Published August 8, 2019 | By Adrienne Proctor
The Pollard Theatre in Guthrie opens their highly anticipated Season 33 with Driving Miss Daisy. Featuring a legendary cast, Driving Miss Daisy is directed by Pollard artistic director W. Jerome Stevenson. Brenda Williams and Albert Bostick are reprising their roles as Daisy Werthan and Hoke Colburn, with company member James A. Hughes as Boolie Werthan. The 1987 play by Alfred Uhry won a Pulitzer Prize before becoming an Oscar-winning movie in 1989, starring Jessica Tandy and Morgan Freeman. It later enjoyed success with a revival on Broadway in 2010.
In 1948 Atlanta, 72-year-old Daisy crashes her car, so her son Boolie takes the initiative and hires her a driver. Hoke Colburn drives Miss Daisy for the next 25 years, and their friendship grows as the world changes around them. The play explores themes of societal expectations, race relations, and unlikely friendships. The play and the movie have delighted millions for years and bring to the forefront the too important, and often under represented, topics that changed and shaped history.
This story of friendship and race relations in the Southern U.S. during the Civil Rights Movement holds great weight and relevance today. The Pollard chooses to bring it back at a vital time for the current political landscape. Says director Stevenson, “Driving Miss Daisy has so many levels of relevance. Race is obviously a critical component, but it also addresses our fears about aging and becoming caretaker of aging parents. The cast and I discussed our own personal experiences in these areas and knew that many of our audience members would recognize them all. The collaboration with this company has opened up this play in ways that I think audiences will truly appreciate.”
Humor is how we relate to each other, a strong foundation on which the best friendships are built. Williams and Bostick will not disappoint, and this play will uplift and enlighten audiences as it has done for decades.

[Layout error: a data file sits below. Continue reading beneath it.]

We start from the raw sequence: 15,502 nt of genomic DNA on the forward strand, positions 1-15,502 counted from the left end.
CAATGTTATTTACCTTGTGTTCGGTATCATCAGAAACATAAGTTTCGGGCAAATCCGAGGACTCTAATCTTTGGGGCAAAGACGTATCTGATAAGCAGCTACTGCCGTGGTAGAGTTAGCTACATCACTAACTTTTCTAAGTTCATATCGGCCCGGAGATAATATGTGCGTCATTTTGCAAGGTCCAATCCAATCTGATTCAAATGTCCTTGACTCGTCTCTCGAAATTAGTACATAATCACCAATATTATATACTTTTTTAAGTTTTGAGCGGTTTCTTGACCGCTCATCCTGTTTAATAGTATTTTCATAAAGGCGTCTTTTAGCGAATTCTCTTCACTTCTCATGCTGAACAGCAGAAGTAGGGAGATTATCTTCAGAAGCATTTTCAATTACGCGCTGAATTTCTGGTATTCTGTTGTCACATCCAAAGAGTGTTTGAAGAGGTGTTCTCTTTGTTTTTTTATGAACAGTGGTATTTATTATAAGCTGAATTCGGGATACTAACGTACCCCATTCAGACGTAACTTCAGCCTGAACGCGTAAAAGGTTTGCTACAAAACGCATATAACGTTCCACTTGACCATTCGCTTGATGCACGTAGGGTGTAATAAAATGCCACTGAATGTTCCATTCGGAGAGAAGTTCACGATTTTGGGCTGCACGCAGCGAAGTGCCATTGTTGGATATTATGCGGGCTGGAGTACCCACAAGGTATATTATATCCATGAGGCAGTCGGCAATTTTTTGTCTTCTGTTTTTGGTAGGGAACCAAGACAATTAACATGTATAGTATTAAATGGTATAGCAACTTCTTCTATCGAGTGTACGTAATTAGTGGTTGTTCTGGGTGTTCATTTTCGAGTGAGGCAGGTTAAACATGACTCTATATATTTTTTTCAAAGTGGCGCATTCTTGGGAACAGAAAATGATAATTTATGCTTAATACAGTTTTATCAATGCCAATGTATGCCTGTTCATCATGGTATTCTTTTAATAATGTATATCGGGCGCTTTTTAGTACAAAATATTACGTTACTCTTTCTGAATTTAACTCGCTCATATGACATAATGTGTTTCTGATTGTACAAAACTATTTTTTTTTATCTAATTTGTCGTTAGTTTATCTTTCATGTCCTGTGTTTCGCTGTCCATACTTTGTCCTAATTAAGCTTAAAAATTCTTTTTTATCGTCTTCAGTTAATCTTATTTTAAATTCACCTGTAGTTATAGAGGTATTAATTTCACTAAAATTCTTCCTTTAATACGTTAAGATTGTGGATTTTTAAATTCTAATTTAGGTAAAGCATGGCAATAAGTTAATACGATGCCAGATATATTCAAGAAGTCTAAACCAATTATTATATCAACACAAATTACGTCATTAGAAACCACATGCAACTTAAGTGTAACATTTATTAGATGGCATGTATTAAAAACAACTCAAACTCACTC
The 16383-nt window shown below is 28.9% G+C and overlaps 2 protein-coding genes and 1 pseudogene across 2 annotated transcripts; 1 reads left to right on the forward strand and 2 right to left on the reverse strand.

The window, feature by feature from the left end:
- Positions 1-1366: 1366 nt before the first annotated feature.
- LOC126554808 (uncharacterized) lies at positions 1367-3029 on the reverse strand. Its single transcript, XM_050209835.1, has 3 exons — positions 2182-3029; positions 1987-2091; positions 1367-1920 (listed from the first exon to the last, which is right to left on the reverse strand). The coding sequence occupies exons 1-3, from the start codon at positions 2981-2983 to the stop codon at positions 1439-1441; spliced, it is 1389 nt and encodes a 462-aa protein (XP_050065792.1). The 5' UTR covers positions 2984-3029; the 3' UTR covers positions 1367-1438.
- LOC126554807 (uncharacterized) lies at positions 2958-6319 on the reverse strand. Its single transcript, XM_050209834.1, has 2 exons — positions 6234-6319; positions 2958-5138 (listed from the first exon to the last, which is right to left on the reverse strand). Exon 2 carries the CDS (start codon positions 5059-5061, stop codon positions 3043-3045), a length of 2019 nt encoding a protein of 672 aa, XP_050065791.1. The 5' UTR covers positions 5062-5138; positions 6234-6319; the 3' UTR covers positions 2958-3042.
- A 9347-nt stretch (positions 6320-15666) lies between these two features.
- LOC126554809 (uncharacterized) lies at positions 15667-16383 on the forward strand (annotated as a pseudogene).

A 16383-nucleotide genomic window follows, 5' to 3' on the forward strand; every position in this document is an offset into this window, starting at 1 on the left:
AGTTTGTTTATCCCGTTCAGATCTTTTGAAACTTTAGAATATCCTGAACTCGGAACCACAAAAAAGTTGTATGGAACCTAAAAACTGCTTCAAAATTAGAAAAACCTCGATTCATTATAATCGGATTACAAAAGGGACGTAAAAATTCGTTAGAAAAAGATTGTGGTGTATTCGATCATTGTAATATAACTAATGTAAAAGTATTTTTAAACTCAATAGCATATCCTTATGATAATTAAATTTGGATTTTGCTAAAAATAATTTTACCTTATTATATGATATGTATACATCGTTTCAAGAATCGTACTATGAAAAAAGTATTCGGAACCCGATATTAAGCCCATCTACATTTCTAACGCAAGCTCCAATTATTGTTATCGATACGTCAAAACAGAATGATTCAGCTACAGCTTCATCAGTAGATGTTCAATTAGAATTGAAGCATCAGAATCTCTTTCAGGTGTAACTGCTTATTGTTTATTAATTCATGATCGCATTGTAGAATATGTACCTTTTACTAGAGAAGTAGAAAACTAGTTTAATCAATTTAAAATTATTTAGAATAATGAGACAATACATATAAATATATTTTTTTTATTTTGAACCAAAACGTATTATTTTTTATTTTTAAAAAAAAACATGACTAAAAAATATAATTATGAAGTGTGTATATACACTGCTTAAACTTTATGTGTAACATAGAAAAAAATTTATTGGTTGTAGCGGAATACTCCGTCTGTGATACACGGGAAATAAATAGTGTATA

Adding an extra touch of special to the play is the Pollard’s collaboration with local artist and musician Louise Goldberg. Goldberg is composing original music for this production. Stevenson adds, “I am always grateful for the privilege of working with Louise. She brings a personal perspective to this project that is invaluable. Not only does she contribute her mastery of music but an innate sense of theatricality that elevates the narrative in a way that will definitely resonate with audiences.”
Stevenson also serves as lighting and scenery designer. Timothy Stewart designs properties, Michael James is costume designer, and Jared Blount is sound and projection designer.
A charming story, iconic Oklahoma artists, original music, and the resonating themes of friendship and longevity are setting up the Pollard’s 33rd season to be their best yet. The Pollard first produced this play in 1991. This new production 28 years later will prove that heart-warming, deep, and funny stories, like great friendships, only get better with time.